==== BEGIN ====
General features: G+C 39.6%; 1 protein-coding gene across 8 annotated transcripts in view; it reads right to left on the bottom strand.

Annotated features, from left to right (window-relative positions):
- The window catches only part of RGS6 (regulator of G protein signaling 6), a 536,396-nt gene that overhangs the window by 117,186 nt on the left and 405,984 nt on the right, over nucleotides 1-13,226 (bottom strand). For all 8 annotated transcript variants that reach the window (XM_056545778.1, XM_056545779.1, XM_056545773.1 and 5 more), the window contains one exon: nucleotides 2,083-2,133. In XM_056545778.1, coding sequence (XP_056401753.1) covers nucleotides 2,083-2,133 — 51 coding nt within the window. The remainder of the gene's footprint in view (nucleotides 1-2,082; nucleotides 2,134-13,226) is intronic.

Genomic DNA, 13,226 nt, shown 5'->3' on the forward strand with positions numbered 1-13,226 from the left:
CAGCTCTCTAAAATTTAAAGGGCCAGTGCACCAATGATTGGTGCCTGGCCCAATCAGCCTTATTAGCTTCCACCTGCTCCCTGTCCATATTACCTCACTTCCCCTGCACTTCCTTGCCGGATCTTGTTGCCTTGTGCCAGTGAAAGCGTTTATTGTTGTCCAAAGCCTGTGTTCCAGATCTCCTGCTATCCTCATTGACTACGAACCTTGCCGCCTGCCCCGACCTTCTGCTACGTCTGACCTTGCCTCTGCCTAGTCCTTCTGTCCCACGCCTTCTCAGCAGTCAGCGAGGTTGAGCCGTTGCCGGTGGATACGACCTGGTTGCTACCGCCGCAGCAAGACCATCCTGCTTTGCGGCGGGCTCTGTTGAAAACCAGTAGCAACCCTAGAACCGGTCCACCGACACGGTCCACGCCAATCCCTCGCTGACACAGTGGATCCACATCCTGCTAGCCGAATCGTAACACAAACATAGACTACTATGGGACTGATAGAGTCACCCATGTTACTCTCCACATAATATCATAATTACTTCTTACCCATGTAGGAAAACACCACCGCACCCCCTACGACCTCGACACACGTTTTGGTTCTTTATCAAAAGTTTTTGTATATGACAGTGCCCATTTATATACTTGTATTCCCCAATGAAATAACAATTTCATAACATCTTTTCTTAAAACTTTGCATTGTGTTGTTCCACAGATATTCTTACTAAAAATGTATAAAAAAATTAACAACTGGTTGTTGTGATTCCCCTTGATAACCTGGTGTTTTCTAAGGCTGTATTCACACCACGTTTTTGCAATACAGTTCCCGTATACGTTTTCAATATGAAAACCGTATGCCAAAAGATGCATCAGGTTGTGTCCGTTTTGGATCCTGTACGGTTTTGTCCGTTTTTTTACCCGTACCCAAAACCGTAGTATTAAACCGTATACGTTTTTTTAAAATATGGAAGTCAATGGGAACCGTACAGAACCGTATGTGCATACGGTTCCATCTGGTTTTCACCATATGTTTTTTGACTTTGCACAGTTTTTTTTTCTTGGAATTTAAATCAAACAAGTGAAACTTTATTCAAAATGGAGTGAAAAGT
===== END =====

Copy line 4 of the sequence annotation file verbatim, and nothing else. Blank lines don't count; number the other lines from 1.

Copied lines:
Genomic DNA, 13,226 nt, shown 5'->3' on the forward strand with positions numbered 1-13,226 from the left: